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queenjulie

queenjulie

Step-down, cardiac
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  1. queenjulie

    Reno/Sparks RN salary?

    My husband and I are considering relocating to Sparks to be near family who moved there, and because my husband is retired Navy and interested in working for Tesla. I'm an RN with five years' experience primarily in telemetry and Step Down with some ICU and house supervisor work. I've got BLS and ACLS. Does anyone know about how much a day-shift RN makes at NNMC? Do they pay PRN nurses more in exchange for not getting benefits? (I'm currently PRN at my hospital, and I get a big hourly increase because I don't get insurance.) Do the Reno hospitals have a higher pay scale than Sparks (i.e., would commuting into Reno be worth it)? Any info about working in the area would be awesome!
  2. queenjulie

    Orders from hell...

    I got a new admission one time of a CHF patient, and the family was furious when they asked what diet he had ordered, and I told them it was our low-sodium cardiac diet. They insisted, "He doesn't eat ANY salt! He has heart disease! He is on a NO SALT AT ALL diet!" I tried to explain as gently as possible that eating no salt at all would lead to death fairly quickly, and they were absolutely enraged. I have no idea what they actually fed the guy at home.
  3. queenjulie

    Is this real? Vein light

    Yep, it's real, and I've used it a bunch of times. Whether it's helpful is a mixed bag. It can give you a good view of the location of veins in someone with very dark skin, which is the best benefit as far as I'm concerned. However, it doesn't help you get in the veins if they're flat, dehydrated, rolling, etc. Also, they aren't much help if the patient is very swollen--the veins get hidden under all the fluid (which also makes them hard to feel manually, so you just have to do your best!). I think of it as giving you a head start, but it won't get the job done for you.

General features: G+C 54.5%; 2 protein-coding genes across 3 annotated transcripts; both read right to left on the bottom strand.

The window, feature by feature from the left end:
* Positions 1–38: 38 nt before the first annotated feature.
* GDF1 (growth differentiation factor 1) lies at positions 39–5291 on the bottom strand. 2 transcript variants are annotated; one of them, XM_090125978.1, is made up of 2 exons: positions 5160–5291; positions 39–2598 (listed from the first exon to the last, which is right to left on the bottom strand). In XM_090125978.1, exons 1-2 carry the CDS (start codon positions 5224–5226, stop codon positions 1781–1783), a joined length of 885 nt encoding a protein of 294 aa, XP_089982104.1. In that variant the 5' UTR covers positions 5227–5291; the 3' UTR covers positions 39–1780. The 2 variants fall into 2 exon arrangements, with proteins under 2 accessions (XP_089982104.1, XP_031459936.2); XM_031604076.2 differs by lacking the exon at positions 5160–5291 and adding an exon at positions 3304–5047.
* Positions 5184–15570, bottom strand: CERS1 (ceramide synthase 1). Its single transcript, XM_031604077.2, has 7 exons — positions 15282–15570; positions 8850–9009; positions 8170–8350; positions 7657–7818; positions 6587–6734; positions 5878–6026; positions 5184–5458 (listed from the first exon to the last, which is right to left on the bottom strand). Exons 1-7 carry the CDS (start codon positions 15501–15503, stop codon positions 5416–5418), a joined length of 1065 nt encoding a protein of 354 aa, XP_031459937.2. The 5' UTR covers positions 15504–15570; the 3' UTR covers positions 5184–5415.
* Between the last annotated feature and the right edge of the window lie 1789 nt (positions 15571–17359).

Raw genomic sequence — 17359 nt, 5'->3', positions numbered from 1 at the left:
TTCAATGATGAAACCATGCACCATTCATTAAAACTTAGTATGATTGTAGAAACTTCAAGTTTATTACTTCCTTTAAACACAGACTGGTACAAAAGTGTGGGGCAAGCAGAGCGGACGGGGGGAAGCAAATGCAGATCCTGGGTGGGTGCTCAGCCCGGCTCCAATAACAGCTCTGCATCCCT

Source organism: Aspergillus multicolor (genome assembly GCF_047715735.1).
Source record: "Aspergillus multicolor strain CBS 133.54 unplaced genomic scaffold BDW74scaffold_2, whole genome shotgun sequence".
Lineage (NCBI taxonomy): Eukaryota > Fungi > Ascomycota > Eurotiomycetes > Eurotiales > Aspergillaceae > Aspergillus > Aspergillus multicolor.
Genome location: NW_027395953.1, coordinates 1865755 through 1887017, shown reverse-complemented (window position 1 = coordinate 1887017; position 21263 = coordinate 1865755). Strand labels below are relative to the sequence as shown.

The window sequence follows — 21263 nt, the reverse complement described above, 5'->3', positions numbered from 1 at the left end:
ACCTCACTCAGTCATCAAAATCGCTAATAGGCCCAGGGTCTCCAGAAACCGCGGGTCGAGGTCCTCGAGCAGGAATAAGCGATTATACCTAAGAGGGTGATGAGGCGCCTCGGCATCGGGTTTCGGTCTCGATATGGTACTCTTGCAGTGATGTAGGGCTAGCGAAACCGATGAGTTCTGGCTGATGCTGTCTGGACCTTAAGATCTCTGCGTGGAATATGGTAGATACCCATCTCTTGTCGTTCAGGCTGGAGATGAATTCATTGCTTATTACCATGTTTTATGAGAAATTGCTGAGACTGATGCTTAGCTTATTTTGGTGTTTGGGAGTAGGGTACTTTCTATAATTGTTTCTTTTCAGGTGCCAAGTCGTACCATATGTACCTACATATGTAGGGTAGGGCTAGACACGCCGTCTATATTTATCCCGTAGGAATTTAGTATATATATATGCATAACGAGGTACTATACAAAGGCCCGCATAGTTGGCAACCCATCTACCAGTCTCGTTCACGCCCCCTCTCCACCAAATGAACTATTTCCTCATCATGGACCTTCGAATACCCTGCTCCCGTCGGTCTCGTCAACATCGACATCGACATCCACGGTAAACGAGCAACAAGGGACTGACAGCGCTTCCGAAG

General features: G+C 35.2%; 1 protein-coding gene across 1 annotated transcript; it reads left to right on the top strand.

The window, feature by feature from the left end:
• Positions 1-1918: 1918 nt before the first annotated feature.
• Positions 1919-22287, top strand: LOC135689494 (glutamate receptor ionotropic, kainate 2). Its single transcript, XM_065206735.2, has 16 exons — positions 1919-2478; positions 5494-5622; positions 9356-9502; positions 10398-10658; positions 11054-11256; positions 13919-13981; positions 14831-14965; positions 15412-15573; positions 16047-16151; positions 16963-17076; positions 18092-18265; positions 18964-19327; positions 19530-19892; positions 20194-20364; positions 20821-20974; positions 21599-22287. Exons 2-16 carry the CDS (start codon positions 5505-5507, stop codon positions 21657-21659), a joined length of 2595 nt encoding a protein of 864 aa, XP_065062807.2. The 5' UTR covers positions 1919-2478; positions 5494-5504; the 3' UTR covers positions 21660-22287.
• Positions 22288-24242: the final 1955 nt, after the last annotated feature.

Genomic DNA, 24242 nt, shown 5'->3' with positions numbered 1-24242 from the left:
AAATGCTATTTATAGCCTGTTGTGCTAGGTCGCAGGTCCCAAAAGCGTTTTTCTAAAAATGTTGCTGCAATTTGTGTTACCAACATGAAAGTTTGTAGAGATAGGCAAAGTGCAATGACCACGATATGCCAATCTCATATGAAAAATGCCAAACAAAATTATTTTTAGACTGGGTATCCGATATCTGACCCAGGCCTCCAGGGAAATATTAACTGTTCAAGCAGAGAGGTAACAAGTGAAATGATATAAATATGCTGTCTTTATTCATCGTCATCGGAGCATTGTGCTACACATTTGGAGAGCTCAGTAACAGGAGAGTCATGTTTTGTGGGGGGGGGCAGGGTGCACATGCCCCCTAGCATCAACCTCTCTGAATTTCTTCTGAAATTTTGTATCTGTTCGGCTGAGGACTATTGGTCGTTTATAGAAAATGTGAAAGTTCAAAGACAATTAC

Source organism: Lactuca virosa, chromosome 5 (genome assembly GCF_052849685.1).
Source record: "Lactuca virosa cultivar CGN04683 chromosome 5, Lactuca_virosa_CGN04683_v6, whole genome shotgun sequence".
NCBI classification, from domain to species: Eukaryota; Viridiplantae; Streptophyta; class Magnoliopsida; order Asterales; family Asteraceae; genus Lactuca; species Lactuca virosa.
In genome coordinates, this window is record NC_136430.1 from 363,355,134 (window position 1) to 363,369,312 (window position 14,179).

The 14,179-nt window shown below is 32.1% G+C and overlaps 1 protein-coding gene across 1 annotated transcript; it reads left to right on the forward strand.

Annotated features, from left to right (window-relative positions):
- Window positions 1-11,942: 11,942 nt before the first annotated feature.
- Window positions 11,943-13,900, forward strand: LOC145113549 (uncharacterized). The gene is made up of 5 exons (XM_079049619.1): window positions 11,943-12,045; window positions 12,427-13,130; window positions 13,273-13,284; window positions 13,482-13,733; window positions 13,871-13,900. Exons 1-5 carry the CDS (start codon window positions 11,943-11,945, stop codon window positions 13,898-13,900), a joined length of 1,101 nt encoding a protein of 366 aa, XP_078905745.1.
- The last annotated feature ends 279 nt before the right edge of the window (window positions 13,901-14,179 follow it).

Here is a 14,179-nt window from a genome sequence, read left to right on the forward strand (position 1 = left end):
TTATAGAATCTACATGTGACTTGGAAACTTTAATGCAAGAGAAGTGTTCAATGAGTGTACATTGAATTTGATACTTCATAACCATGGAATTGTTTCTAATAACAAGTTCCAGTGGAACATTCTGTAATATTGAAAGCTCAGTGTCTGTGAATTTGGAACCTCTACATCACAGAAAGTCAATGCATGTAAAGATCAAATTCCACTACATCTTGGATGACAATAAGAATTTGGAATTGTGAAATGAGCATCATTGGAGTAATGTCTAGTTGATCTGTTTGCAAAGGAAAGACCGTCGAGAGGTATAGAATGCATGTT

4. queenjulie

    Avoid Kids at ALL Costs! Ch 8

    "Don't worry, none of this is breaking my HIPAA laws – photos of her are all over the news." Wowza. That statement was probably meant to be funny, but for any new nurses on here who might be unclear on privacy laws, just because your patient is famous or on the news does not mean you can talk about their medical issues!
  5. queenjulie

    Magnesium for oxygen absorption?

    I got an ER admit today who has COPD exacerbation. The ER nurse reported that she was given 2 g of magnesium IV to help with her oxygenation. I'd never heard of such a thing, and neither had the most senior nurse on my unit. I Googled and found one somewhat sketchy article that says that magnesium can increase oxygen binding to heme: http://drsircus.com/medicine/magnesium/hemoglobin%e2%80%99s-oxygen-carrying-capacity-magnesium/. Does anyone else do this or know if it's true? --Julie
  6. queenjulie

    Bleedind at PIV insertion site

    SummitRN is quite right--it's incredibly common to have a little blood leaking around a heparin or Integrilin drip, because they are anticoagulants. Now, if it's bleeding a lot, or the IV won't flush or the arm is swollen or something like that, that's a whole differen thting, and yes, you should pull out that IV and start a new one.
  7. queenjulie

    Coumadin therapy

    I'm on a primarily cardiac, high acuity step-down unit. Our Coumadin patients generally get a PT/INR every day or every other day, and if they're new to Coumadin, we refer them to our local Coumadin clinic, where there is a specific protocol. I think it's every day for three days or a week, then every other day, then weekly, etc.
  8. queenjulie

    Lexiscan vs. stress echo

    I'm on a Step-Down tele unit, primarily cardiac, and I just realized that I don't know the difference between a Lexiscan and a stress echocardiogram. Can anyone explain? It seems to be the difference checking for blood flow versus structural abnormalities--is that correct?